Alexander is Postdoctoral Fellow of the Society of Fellows at Dartmouth College with a specialization on the diaspora in Latin American and the Caribbean. He is interested in how public opinion is formulated, expressed and circulated, in particular among marginalized communities that have not historically had full access to citizenship and print media. His dissertation, titled “Binding Freedom: Cuba’s Black Public Sphere, 1868-1912,” examines the evolution and legacy of the discourse of colorblindness from the struggle for national independence through the abolition of slavery and the early civil rights movement. He maps the alliances Caribbean people of African descent forged and the networks of communication that existed across the Atlantic and between freed and enslaved peoples.
His interest in print culture and the formation of collective identities bridges his scholarship on surfing where he focuses on travel writing and the social history of international surf tourism. Alex is currently working on an article about the organization of surf tourism within the Guantanamo Naval Base and its links with larger processes of globalization and US intervention in Cuba.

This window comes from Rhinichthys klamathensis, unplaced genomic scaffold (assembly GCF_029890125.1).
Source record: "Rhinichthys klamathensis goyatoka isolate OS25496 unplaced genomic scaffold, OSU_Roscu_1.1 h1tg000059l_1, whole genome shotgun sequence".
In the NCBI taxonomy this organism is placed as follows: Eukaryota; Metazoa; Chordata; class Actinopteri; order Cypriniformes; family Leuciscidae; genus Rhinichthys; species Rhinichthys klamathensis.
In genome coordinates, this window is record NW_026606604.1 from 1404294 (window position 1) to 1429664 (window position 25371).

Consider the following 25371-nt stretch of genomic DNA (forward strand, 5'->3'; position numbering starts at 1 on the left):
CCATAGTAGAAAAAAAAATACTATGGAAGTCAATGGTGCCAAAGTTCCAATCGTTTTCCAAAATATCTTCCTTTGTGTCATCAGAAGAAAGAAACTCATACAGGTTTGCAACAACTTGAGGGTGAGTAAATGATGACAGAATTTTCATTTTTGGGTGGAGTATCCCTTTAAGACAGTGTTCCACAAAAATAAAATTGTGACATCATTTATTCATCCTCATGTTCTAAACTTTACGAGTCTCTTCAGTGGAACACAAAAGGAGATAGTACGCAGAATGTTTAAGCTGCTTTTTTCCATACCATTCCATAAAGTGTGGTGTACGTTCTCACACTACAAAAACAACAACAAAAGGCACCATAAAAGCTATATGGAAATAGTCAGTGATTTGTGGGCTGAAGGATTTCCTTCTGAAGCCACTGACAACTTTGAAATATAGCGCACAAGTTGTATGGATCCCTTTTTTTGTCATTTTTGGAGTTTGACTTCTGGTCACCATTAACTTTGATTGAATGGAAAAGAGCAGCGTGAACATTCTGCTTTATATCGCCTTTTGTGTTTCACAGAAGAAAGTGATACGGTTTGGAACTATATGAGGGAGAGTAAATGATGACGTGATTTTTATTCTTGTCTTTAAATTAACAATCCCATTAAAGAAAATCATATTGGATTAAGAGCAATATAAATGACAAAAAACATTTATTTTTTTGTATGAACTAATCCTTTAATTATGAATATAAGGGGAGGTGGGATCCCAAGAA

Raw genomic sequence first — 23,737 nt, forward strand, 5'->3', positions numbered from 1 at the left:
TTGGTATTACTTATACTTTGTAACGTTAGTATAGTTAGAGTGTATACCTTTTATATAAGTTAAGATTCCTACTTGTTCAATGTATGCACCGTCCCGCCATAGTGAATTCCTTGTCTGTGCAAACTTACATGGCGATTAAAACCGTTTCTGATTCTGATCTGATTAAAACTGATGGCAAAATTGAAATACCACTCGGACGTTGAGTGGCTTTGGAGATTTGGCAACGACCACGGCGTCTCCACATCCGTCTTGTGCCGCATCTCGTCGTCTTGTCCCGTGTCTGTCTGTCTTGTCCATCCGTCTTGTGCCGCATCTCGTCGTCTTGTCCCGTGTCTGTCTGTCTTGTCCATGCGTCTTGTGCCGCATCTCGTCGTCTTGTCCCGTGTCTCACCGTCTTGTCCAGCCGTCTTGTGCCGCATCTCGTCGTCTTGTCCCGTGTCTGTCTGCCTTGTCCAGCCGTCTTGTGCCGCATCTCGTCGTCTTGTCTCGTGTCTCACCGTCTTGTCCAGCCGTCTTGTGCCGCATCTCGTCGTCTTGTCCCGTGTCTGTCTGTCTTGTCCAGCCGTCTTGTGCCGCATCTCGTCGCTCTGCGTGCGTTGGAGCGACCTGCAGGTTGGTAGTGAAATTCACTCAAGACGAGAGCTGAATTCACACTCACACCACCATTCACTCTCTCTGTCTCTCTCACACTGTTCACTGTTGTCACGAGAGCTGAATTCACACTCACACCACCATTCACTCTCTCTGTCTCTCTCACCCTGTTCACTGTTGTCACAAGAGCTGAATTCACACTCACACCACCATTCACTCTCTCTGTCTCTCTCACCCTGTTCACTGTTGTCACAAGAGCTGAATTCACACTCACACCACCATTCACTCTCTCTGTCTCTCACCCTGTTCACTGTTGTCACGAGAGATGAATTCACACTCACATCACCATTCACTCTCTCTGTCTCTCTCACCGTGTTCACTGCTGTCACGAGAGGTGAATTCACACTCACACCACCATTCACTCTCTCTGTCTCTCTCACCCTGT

His research has received support from the Fulbright Commission, the U.S. Department of State, the California Teachers Association, the Cuban Heritage Collection at the University of Miami and the CLIR Mellon Fellowship for Dissertation Research in Original Sources. He has published articles on the black press, antislavery narratives and black veterans in Cuba’s wars of independence.
“Paving the Way to Pavones: Property Wars, Narratives of Discovery and the Fantasy of Surfing Paradise.” (under review)
“Binding Consumption: Cuba’s Early Black Press and the Struggle for Legitimacy, 1879-1886.” Siglo diecinueve (literatura hispánica) 21 (2015): 29-46.